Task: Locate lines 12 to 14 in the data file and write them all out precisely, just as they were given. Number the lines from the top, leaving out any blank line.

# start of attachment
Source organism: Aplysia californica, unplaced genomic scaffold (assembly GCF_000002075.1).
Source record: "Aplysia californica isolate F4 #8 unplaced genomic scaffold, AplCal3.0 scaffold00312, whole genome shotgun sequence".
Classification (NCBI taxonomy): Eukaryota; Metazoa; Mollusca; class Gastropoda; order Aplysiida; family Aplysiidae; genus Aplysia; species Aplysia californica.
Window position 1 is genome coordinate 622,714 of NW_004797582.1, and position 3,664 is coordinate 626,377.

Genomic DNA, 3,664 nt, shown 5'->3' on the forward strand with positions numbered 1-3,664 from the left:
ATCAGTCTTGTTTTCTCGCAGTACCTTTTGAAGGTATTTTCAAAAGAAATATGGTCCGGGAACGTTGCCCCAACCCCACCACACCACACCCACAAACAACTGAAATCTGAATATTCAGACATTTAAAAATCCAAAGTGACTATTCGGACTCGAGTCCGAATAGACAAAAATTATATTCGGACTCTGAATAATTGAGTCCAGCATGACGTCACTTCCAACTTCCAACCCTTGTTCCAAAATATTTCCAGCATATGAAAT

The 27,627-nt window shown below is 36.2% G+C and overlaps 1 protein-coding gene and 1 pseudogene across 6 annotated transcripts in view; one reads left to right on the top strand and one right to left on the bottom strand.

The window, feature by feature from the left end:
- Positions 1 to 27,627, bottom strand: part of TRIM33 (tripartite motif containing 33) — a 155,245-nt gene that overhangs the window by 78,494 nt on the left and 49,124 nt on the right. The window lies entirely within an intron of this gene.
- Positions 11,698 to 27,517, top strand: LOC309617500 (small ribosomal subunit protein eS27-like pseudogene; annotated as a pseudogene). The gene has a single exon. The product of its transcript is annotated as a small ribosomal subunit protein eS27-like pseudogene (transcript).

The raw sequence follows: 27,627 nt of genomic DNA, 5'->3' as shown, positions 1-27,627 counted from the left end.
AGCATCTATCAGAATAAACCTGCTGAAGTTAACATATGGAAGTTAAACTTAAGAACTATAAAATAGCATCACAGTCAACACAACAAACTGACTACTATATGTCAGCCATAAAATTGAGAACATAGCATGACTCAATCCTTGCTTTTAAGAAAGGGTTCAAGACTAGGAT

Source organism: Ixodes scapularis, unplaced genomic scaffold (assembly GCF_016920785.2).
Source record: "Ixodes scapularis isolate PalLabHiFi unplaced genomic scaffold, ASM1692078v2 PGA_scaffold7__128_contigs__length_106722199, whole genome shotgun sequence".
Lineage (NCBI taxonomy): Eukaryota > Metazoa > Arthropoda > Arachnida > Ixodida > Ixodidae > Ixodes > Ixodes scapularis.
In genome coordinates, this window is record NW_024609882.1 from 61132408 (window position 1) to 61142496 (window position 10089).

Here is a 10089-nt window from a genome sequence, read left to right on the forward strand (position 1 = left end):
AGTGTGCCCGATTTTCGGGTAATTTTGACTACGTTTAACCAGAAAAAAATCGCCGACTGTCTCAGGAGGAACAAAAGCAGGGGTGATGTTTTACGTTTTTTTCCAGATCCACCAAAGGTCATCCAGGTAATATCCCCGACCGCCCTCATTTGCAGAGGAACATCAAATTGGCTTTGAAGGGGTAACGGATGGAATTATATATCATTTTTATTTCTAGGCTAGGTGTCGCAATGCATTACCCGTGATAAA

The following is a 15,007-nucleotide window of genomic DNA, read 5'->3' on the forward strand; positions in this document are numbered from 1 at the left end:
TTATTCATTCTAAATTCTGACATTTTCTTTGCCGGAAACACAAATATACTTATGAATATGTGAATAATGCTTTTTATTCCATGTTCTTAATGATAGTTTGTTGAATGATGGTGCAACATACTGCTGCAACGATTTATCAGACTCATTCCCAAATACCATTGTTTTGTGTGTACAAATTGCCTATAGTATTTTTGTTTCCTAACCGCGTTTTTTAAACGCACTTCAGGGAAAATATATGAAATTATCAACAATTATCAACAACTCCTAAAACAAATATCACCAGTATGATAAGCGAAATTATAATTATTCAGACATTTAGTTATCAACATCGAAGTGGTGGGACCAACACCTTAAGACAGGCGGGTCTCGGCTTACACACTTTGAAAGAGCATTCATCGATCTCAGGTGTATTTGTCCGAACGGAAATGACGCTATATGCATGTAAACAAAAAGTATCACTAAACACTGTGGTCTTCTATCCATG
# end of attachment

AGCATCTATCAGAATAAACCTGCTGAAGTTAACATATGGAAGTTAAACTTAAGAACTATAAAATAGCATCACAGTCAACACAACAAACTGACTACTATATGTCAGCCATAAAATTGAGAACATAGCATGACTCAATCCTTGCTTTTAAGAAAGGGTTCAAGACTAGGAT

Source organism: Ixodes scapularis, unplaced genomic scaffold (assembly GCF_016920785.2).
Source record: "Ixodes scapularis isolate PalLabHiFi unplaced genomic scaffold, ASM1692078v2 PGA_scaffold7__128_contigs__length_106722199, whole genome shotgun sequence".